Article 77(1)(b) of the Rome Statute of ICC lays down that the sentence of life imprisonment can only be imposed in crimes of extreme gravity and on most heinous offenders. Therefore, it was alleged that the imposition of this type of punishment shall be an exception and not a rule. The statute puts forth a choice for the court to decide between a term of 30 years or lesser or the whole life term

Now this has two fold consequences, the court will award a determinate sentence or the life term if it wants to sentence the accused beyond 30 years.[31]

There is no developed body of law to cater to the cases of life imprisonment. The council of Europe is the only such body. A sub committee has highlighted the violation of human rights on using the punishment of life imprisonment without remission. The international criminal court has accepted it as a substitute punishment for death penalty. It is one of the severest penalties. [32]

In the case of Leger versus France it was held that a life sentence granting a possibility of release is not in contravention to article 3 of the European Convention as it is not inhuman or degrading. Life imprisonment, if not accompanied with a possibility of release transforms the offender into an animal thereby creating more future victims. In Kafkaris versus Cyprus, the Grand Chamber upheld the constitutionality of life imprisonment without remission by giving the justification of executive clemency as the opportunity of release. However, the author believes it to be a violation of human rights because the scope of release by executive clemency is minimal.[33]

The sentences of life imprisonment without remission do not have any possibility of parole therefore they are not only inhumane, but also unnecessary. These sentences raise many human rights issues that have been at the heart of attack on the death penalty itself. The chapter concludes by mentioning that they too should be abolished.[34]

HUMAN RIGHTS APPROACH IN INDIA – SHRADDANANDA AND SRIHARAN CASE

In India life imprisonment without remission is not a statutory punishment but has developed through precedents. It was advocated to be an encroachment on the rights of the legislature however; the court has settled the issue by upholding it constitutionality.

SHRADDANANDA VERSUS STATE OF KARNATAKA

The judges in the case of Shraddananda versus State of Karnataka were of the opinion that the case fell short of the rarest of the rare category. Hence, they were reluctant to award death penalty.

The state(prosecution) had placed before the court that the convict had served more than 14 years in jail and by virtue of section 433A CrPC would be eligible for remission. Hence, it wanted the court to award life imprisonment without remission. The sentence of life imprisonment must be treated differently from a sentence of life imprisonment without remission.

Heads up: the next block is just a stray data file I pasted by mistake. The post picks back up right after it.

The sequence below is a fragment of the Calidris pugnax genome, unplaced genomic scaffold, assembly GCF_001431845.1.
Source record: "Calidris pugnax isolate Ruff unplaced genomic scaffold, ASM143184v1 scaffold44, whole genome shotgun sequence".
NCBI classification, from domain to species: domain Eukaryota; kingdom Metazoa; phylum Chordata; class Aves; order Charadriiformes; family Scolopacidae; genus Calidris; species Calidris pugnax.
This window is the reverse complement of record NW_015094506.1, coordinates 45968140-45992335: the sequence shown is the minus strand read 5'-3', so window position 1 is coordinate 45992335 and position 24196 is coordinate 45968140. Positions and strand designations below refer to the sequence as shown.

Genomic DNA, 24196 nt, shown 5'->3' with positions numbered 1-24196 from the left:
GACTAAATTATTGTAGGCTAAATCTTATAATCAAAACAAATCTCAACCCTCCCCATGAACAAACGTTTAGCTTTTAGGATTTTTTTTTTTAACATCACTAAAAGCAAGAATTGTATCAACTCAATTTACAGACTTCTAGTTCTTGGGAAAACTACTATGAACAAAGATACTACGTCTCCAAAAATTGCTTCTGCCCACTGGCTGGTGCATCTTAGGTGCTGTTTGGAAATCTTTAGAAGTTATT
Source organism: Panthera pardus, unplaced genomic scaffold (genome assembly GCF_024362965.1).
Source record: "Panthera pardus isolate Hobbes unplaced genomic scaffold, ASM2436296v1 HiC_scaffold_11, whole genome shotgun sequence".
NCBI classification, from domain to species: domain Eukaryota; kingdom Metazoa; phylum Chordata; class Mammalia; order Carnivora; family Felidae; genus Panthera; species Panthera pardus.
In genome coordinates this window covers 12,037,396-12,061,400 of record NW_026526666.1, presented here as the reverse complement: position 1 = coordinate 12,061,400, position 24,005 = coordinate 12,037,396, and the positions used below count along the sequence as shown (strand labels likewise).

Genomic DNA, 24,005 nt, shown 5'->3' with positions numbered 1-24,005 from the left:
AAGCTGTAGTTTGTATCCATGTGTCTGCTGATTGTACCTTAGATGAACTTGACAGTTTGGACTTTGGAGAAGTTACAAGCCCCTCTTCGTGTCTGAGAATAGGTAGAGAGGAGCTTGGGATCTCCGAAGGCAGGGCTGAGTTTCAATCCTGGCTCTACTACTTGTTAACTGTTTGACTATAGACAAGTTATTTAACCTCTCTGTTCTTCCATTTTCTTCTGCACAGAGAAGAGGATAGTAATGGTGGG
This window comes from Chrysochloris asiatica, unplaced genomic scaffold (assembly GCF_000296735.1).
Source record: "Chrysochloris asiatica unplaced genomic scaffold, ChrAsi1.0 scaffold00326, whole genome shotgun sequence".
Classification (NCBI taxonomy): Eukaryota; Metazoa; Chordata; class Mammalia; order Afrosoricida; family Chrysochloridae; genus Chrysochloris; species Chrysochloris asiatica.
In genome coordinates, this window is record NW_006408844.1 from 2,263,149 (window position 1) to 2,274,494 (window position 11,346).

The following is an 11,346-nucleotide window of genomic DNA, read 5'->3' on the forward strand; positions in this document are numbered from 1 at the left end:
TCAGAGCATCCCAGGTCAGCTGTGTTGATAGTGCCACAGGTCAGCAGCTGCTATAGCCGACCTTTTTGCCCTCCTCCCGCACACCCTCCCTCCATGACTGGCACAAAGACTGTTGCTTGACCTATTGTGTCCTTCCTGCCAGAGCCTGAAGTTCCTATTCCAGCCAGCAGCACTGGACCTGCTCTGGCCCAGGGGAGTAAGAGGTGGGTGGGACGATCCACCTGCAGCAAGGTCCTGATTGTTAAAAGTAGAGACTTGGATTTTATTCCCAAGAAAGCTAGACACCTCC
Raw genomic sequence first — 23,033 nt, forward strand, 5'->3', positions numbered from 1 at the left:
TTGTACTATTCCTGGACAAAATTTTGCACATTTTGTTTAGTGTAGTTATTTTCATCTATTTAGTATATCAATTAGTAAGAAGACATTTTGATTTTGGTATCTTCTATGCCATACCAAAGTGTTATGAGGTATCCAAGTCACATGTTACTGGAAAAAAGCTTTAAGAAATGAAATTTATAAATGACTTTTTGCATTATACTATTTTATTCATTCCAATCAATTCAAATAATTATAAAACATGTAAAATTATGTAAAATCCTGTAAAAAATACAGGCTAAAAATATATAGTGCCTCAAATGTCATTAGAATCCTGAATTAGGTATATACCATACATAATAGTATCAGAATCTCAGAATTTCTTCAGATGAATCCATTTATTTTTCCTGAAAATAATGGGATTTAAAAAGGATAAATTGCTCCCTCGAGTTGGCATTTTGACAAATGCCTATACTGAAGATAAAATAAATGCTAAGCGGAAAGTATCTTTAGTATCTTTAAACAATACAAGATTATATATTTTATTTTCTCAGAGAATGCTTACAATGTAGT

The judgement highlights the human rights concern that was raised. The counsel for the accused submitted that once the sentence of life imprisonment is awarded by the courts, the provisions under section 433A are discretionary. The court cannot mandate upon the appropriate government to grant remission.

It was contented that once the court fulfils its judicial function of awarding life sentence, it cannot direct the appropriate government in either way- whether to give remission or abstain from doing so. This would amount to a violation of human rights.

The state objected to the same by contenting that the facts of the present case do not make the convict fit to be given the opportunity of being considered for remission. Section 57 of the Indian Penal Code defines life imprisonment to be till the end of the convict's life.

The state presented two extreme possibilities

  1. The court would sentence the convict to death sentence
  2. The convict is sentenced to life imprisonment and gets remitted by virtue of the inconsistent way in which remissions are granted by the appropriate government under section 433A CrPC.

Hence, the mid path of life imprisonment without remission would enable a balance of the victim rights and the rights of the accused. The accused would not be hanged since his case falls short of the rarest of the rare and would thereby get a punishment proportional to the crime committed by him.

The court through Justice Aftab Alam held that life imprisonment means imprisonment till the end of the convict's life. The issue before the court was to consider how life imprisonment which is given as a substitute for death penalty be treated differently.

The court rejected to bring the case within the rarest of the rare category as enumerated under Macchi singh case.

Life imprisonment was sought to be considered as a rule and death as an exception as mandated Bachan Singh.